Canada’s leading indicator series continued to set a torrid pace in December, according to Statistics Canada. The month-to-month change was +0.8%. That’s a relatively high number historically, although it was slightly less than November’s +0.9%. Important developments in the commodities sphere are also determining the pace at which Canada/'s economy will expand.
Canada’s leading indicator series continued to set a torrid pace in December, according to Statistics Canada.
The month-to-month change was +0.8%. That’s a relatively high number historically, although it was slightly less than November’s +0.9%.
In the four years prior to the onset of the recession in October 2008, the month-to-month change in the index averaged +0.4%.
Since the broad economic recovery began in the summer of 2009, the index change has been double that value (i.e., +0.8% or more) in 10 of the 30 months.
The last two months, December and November, accounted for two of those ten exceptional increases.
Eight of the 10 sub-indices moved higher in December, led by manufacturing.
Within manufacturing, the average workweek in hours (+0.8%), new orders for durables (+1.0%) and the shipments-to-inventories ratio (+0.02 points) recorded gains.
Other durable goods sales under the retail sub-category also pulled ahead (+0.7%).
Due to the strength in home starts, the housing sub-index (+0.8%) surged ahead as well.
The trend was also upwards in three broader-based series – business and personal services employment (+0.4%), the money supply (+0.7%) and the U.S. Conference Board’s leading indicator (+0.5%).
Only two sub-indices recorded declines in the latest month, furniture and appliance sales (-1.1%) and Toronto Stock Exchange (TSX) prices (-1.6%).
The resale housing market has been a little less active of late and problems on the TSX have been based mainly in commodities.
The Bank of Canada’s total commodity price index shows a leveling off to where the series was in late 2005 through the summer of 2007. That was before it peaked in mid-2008.
Energy and mining stocks drive the majority of transactions on the TSX. The two biggest news items of late on the energy front have featured oil pipeline projects.
The Democrats in Washington have once again rejected an early start on TransCanada’s Keystone oil pipeline to the Gulf Coast. The Republicans tried to force President Obama’s hand by tying their support for a payroll tax cut to quick approval for Keystone.
After some adjustment to its proposed route, TransCanada is welcome to apply again and go through the usual lengthy environmental hearings process.
Frustration with the direction of recent events has led our Prime Minister, Stephen Harper, to reiterate that Canada must find other foreign markets for our oil.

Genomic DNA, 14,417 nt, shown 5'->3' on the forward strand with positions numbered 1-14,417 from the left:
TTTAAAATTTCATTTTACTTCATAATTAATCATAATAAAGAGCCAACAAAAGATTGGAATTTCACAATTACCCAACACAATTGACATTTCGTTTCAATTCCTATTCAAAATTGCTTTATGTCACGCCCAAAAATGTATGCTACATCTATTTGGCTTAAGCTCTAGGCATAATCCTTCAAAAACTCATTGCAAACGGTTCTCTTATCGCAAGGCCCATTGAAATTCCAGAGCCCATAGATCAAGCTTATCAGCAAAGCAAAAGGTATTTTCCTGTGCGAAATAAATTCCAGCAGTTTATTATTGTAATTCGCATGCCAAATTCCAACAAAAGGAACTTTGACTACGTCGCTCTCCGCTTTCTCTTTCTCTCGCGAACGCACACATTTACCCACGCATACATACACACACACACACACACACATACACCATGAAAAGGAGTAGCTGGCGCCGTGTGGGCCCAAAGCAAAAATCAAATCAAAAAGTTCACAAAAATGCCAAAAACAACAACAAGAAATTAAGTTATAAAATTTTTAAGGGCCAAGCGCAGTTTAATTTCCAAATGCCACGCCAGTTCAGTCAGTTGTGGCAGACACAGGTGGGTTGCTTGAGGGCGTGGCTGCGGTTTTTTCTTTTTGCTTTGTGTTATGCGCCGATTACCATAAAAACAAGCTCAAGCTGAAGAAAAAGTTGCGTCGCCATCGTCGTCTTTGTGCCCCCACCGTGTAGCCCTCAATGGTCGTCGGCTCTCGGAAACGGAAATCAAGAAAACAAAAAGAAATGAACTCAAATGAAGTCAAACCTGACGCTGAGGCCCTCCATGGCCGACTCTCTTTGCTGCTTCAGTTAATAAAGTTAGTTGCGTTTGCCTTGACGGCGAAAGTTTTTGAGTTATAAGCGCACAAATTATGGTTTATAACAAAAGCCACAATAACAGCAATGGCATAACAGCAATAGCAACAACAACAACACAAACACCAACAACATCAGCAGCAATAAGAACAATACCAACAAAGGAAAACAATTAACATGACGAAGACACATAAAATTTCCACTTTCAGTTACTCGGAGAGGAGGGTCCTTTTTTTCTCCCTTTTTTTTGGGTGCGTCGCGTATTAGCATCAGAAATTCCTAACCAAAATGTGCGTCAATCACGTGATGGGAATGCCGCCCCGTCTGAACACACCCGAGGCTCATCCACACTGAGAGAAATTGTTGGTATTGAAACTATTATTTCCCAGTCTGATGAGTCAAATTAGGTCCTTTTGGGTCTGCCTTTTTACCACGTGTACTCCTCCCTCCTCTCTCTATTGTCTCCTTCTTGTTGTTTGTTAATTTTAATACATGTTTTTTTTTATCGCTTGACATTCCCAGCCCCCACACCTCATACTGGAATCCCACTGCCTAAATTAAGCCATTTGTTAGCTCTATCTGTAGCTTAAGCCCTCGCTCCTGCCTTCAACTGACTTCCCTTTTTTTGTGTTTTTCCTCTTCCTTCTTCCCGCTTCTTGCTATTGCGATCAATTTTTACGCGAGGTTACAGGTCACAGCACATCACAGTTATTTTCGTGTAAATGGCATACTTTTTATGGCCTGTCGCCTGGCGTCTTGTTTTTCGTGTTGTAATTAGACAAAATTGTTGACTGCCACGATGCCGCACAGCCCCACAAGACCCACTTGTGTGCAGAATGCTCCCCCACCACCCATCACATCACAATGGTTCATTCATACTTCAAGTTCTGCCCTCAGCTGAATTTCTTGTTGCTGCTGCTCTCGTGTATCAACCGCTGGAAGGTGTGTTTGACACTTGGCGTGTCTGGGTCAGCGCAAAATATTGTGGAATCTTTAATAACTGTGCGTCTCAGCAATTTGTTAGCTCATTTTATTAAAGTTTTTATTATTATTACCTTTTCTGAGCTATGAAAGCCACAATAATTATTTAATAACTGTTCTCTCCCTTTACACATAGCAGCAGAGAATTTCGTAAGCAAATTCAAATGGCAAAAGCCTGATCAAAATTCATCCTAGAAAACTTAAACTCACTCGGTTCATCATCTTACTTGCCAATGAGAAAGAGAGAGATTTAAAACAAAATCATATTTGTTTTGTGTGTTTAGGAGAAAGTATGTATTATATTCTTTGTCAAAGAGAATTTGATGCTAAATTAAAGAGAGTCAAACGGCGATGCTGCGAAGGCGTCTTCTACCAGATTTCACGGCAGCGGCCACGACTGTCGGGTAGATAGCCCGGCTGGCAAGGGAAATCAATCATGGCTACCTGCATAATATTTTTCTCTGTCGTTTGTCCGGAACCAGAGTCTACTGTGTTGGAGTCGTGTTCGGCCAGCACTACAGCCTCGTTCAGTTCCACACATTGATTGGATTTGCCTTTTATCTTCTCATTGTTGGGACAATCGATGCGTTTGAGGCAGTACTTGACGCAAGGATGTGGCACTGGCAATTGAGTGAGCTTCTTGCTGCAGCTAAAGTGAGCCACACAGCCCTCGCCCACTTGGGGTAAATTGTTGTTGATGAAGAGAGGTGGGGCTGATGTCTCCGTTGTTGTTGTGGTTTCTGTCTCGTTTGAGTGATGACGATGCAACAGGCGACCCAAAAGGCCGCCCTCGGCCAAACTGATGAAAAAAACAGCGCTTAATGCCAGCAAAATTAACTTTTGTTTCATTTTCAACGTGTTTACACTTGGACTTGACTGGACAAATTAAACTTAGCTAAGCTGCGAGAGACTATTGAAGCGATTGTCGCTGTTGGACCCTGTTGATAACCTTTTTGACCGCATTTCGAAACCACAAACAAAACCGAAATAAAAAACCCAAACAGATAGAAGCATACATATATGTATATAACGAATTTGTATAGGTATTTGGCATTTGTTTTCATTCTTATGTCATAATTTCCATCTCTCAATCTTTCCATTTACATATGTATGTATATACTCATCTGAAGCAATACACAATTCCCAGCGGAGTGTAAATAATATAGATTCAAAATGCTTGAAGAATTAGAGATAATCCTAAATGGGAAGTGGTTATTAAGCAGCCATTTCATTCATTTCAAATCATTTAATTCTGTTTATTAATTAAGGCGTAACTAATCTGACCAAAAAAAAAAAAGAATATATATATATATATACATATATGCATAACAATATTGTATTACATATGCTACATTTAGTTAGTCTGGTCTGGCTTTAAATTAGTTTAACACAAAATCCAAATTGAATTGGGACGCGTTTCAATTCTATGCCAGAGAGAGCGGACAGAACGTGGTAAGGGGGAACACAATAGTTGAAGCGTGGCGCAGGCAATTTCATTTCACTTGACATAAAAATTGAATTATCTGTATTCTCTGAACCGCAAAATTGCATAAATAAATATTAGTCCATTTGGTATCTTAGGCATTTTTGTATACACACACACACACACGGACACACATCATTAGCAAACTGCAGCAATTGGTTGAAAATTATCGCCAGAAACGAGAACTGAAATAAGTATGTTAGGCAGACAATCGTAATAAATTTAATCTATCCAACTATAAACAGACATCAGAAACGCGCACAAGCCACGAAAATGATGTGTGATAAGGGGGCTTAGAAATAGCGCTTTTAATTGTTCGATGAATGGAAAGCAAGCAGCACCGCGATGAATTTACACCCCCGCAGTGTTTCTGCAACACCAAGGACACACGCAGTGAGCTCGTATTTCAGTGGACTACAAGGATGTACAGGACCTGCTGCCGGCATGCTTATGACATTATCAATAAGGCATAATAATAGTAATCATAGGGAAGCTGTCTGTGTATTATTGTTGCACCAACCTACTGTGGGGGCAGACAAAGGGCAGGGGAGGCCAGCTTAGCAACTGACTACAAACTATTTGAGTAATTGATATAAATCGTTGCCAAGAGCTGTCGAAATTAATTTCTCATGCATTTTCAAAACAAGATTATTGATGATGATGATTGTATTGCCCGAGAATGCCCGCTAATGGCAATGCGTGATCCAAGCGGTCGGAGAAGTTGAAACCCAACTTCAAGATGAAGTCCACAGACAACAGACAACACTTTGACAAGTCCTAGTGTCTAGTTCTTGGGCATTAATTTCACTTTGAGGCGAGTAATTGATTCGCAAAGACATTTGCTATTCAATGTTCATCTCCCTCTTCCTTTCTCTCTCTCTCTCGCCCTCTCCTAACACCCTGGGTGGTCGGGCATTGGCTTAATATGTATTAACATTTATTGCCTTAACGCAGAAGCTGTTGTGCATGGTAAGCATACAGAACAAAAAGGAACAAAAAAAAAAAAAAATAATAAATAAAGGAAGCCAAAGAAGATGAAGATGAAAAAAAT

He will be traveling to China next month and supplier-buyer relationships in the energy sphere are sure to come up for discussion.
Hearings into Enbridge’s Northern Gateway oil pipeline project have just begun in British Columbia. There are expected to be hundreds of submissions over the next two years as the proceedings go on the road across the province.
Firms operating in Canada also have natural gas they’d like to sell to Asian partners.
In the meantime, if one is wondering what other resource-based economies are doing with their raw materials, one need only check out Australia.
Chevron’s Gorgon LNG (liquefied natural gas) project off the north-west corner of Western Australia is the biggest resource undertaking in that nation’s history.
It will develop undersea natural gas fields and supply LNG to customers on Australia’s mainland and throughout Asia. It’s located in a Class A nature reserve on Barrow Island.
Provisions have been put in place to preserve vegetation unique to the region and coral reefs near the drilling and docking facilities.
The project has broad support among the parties in Australia’s legislature. The importance to the economy over the next 40 years is well recognized.
The estimated construction cost upon completion will be over $40 billion. The building phase began in 2011 and will wrap up in 2015. Peak construction employment will be close to 10,000 jobs.
China, India, Japan and South Korea have already signed on as customers.
In other TSX news, a former “darling” of investors, Research in Motion (RIM), has replaced the executives at the top of the company.
Founders Mike Lazaridis and Jim Balsillie are being replaced by Thorsten Heins, who has been with the company for four years after moving over from Siemens, and by Barbara Stymiest, who at one time was in charge of TSX Group.
There is speculation that behind-the-scenes, Prem Watsa of Fairfax Financial, played a role in the corporate shake-up. Fairfax has become one of RIM’s largest shareholders. Mr. Watsa has been named to the Board of Directors.
Last year, RIM lost 75% of its share value. Investors would dearly love to see the company become this year’s turnaround story.
Another recent headline suggests a final observation about playing the stock market.
It’s a funny thing about corporate “darlings”. One should always keep a skeptical mind and not just accept at face value what is being said about a company.
In Toronto, three former top executives of Northern Telecom (a.k.a., Nortel Networks) are now on trial for fraud. It’s alleged they conspired to present false financial information to pump up their own bonuses.
When the true fiscal results emerged, the equity value plunged and thousands of large and small shareholders were left with little to show for their faith in a formerly iconic Canadian company.
Find Canadian construction-related economic articles in Canadian Construction Market News and in the Economic Outlook section of Daily Commercial News.